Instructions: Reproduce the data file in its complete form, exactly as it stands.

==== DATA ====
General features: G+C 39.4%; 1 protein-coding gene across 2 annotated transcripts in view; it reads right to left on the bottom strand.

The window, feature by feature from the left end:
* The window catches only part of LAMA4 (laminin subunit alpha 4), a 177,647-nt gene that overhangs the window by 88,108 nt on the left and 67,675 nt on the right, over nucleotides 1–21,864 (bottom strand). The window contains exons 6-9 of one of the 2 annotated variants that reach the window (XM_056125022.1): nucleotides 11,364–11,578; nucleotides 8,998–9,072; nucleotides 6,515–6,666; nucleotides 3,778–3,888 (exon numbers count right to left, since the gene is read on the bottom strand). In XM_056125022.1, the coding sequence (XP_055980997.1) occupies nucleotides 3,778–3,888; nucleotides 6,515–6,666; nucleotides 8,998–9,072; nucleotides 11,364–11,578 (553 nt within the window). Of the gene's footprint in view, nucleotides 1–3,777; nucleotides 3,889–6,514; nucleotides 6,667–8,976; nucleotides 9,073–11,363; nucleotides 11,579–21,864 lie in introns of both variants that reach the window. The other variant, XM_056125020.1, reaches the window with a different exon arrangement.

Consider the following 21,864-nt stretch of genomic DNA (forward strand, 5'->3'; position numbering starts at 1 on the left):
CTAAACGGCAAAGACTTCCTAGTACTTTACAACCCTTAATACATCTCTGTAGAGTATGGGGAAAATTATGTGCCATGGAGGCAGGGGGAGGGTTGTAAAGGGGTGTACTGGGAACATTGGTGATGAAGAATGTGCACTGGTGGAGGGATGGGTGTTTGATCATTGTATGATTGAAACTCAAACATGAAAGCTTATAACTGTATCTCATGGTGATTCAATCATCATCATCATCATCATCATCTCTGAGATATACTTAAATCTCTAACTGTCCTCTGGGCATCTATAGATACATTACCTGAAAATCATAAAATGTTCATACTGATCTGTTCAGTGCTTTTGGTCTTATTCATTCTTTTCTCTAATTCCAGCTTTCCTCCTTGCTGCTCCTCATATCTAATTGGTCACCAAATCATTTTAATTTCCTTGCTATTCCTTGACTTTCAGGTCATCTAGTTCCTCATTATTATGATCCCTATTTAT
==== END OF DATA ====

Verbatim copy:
General features: G+C 39.4%; 1 protein-coding gene across 2 annotated transcripts in view; it reads right to left on the bottom strand.

The window, feature by feature from the left end:
* The window catches only part of LAMA4 (laminin subunit alpha 4), a 177,647-nt gene that overhangs the window by 88,108 nt on the left and 67,675 nt on the right, over nucleotides 1–21,864 (bottom strand). The window contains exons 6-9 of one of the 2 annotated variants that reach the window (XM_056125022.1): nucleotides 11,364–11,578; nucleotides 8,998–9,072; nucleotides 6,515–6,666; nucleotides 3,778–3,888 (exon numbers count right to left, since the gene is read on the bottom strand). In XM_056125022.1, the coding sequence (XP_055980997.1) occupies nucleotides 3,778–3,888; nucleotides 6,515–6,666; nucleotides 8,998–9,072; nucleotides 11,364–11,578 (553 nt within the window). Of the gene's footprint in view, nucleotides 1–3,777; nucleotides 3,889–6,514; nucleotides 6,667–8,976; nucleotides 9,073–11,363; nucleotides 11,579–21,864 lie in introns of both variants that reach the window. The other variant, XM_056125020.1, reaches the window with a different exon arrangement.

Consider the following 21,864-nt stretch of genomic DNA (forward strand, 5'->3'; position numbering starts at 1 on the left):
CTAAACGGCAAAGACTTCCTAGTACTTTACAACCCTTAATACATCTCTGTAGAGTATGGGGAAAATTATGTGCCATGGAGGCAGGGGGAGGGTTGTAAAGGGGTGTACTGGGAACATTGGTGATGAAGAATGTGCACTGGTGGAGGGATGGGTGTTTGATCATTGTATGATTGAAACTCAAACATGAAAGCTTATAACTGTATCTCATGGTGATTCAATCATCATCATCATCATCATCATCTCTGAGATATACTTAAATCTCTAACTGTCCTCTGGGCATCTATAGATACATTACCTGAAAATCATAAAATGTTCATACTGATCTGTTCAGTGCTTTTGGTCTTATTCATTCTTTTCTCTAATTCCAGCTTTCCTCCTTGCTGCTCCTCATATCTAATTGGTCACCAAATCATTTTAATTTCCTTGCTATTCCTTGACTTTCAGGTCATCTAGTTCCTCATTATTATGATCCCTATTTAT